GDPR Legislation For New Dutch
New business owners... do you have to consider the GDPR?
You’ve been undoubtedly hearing about the GDPR everywhere, the new data protection Regulation that came into force in May 2018. You’ve probably received notifications from any service/ website you signed up to, asking you whether you still wanted to keep in touch, and to ‘opt-in’ again, as the service provider or business wanted to be ‘compliant’ with GDPR Legislation. Or you may have received emails from businesses you’d come across long ago, asking for your permission to keep your data. If you’ve been living or even visiting in the Netherlands or other countries Europe, you may have found that you cannot access certain websites because of GDPR requirements, or noticed that the pop-ups on your screen looked a little different - instead of asking whether you agree or disagree, the pop-ups asking for your permission may now include a button called ‘Manage’ which allows you to exercise your options as a consumer as to what kinds of data get collected.
So what is the GDPR really, and what does it seek to achieve?
A landmark framework regulation aimed at enhancing the protection of personal data processing practices, the GDPR Legislation is so designed so as to give a consumer more control over the data that they provide to companies, businesses, and websites - and how it is processed or controlled. The GDPR achieves this by mandating that businesses should be explicit and clear in the permissions they seek, and should also offer consumers and visitors the option to not have their data, their visits to a website and their preferences tracked. This is also why some visitors to websites in the European Union would have noticed that they’re able to reject the offer of websites to provide ‘relevant advertising’.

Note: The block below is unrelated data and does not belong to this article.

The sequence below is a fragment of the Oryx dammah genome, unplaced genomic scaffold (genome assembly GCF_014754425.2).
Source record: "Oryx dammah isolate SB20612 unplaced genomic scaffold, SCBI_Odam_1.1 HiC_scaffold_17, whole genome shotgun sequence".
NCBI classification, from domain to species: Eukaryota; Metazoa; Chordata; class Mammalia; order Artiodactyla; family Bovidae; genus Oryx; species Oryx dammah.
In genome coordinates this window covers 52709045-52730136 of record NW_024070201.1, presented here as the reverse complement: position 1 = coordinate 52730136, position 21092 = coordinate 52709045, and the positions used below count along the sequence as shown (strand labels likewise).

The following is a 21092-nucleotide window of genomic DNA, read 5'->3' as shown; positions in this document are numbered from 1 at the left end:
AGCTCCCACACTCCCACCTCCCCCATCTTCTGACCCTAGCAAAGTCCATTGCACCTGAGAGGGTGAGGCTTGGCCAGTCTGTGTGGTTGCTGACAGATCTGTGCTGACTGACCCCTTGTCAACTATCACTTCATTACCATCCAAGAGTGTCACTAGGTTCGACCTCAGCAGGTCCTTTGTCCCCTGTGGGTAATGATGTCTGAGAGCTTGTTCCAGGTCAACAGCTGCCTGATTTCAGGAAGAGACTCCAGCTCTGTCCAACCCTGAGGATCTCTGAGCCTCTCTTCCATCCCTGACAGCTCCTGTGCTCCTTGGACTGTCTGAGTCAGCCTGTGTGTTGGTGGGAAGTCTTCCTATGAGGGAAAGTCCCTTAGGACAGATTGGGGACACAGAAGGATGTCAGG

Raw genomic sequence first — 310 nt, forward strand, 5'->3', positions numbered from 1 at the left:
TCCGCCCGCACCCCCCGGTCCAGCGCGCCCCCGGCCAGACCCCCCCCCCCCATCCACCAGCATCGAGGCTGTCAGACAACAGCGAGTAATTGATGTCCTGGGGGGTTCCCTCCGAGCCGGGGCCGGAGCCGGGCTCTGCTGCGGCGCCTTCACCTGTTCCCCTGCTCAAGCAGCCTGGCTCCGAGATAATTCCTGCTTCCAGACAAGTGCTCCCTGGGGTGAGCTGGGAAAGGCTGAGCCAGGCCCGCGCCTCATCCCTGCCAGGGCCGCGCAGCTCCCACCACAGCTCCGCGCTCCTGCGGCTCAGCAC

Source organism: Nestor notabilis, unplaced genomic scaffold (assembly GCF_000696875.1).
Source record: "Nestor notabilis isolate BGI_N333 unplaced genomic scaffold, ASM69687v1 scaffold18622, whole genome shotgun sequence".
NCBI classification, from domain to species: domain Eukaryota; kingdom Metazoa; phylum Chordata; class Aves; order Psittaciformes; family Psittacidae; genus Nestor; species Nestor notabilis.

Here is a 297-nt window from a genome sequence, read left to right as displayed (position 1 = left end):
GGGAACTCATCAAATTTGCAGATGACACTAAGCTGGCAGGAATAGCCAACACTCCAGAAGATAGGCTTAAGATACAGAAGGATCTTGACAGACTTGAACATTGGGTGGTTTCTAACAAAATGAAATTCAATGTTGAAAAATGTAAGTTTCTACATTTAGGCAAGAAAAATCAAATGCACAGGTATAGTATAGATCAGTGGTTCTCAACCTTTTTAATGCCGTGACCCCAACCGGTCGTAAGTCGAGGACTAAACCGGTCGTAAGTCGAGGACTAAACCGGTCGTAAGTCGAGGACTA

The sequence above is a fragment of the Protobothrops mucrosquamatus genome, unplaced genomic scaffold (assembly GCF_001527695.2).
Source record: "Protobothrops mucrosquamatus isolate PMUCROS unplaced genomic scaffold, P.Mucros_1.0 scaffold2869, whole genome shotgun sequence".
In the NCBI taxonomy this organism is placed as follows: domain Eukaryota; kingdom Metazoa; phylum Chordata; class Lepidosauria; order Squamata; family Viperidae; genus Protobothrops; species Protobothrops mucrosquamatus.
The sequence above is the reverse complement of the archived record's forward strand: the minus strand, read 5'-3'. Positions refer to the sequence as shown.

From the perspective of a small business owner, what does this mean for you?
Nearly every business has a website, and if so you will undoubtedly be collecting at least some data from your customers/users, such as their names, ID cards, bank account details, passport details, email IDs, etc. Therefore you should ensure that your business collects only the data that is absolutely required for the running of the business, and for your business activities. Additionally, since the thrust of the GDPR Legislation is in handing more control to the consumer over the data, small businesses should make sure that they have explicit permission from their customers if they wish to share data with any ‘third parties’- such as partners and service providers that they may associate with in order to run their business. Additionally, even as a small business, it is essential that there are clear internal procedures in place to handle and process data as well as a reliable strategy to handle a breach in the business where the customer’s data could have been affected.
At first sight, and if you’ve been bombarded with newsletters, notifications, and permissions that mention the GDPR, it may seem like a huge burden that involves considerable costs and effort, and you may feel overwhelmed by it. But compliance with the GDPR Legislation does not need to be an onerous task and can be easily managed if a business’s procedures and practices are designed appropriately. Moreover, the efforts a business has to take in order to comply will have a far larger return, in that the data of your customers will be properly managed and processed, and protect you from issues that may arise in the future. In many ways, it is a win-win, for a business as well as a customer.
Need help designing your GDPR Legislation - compliant processes?
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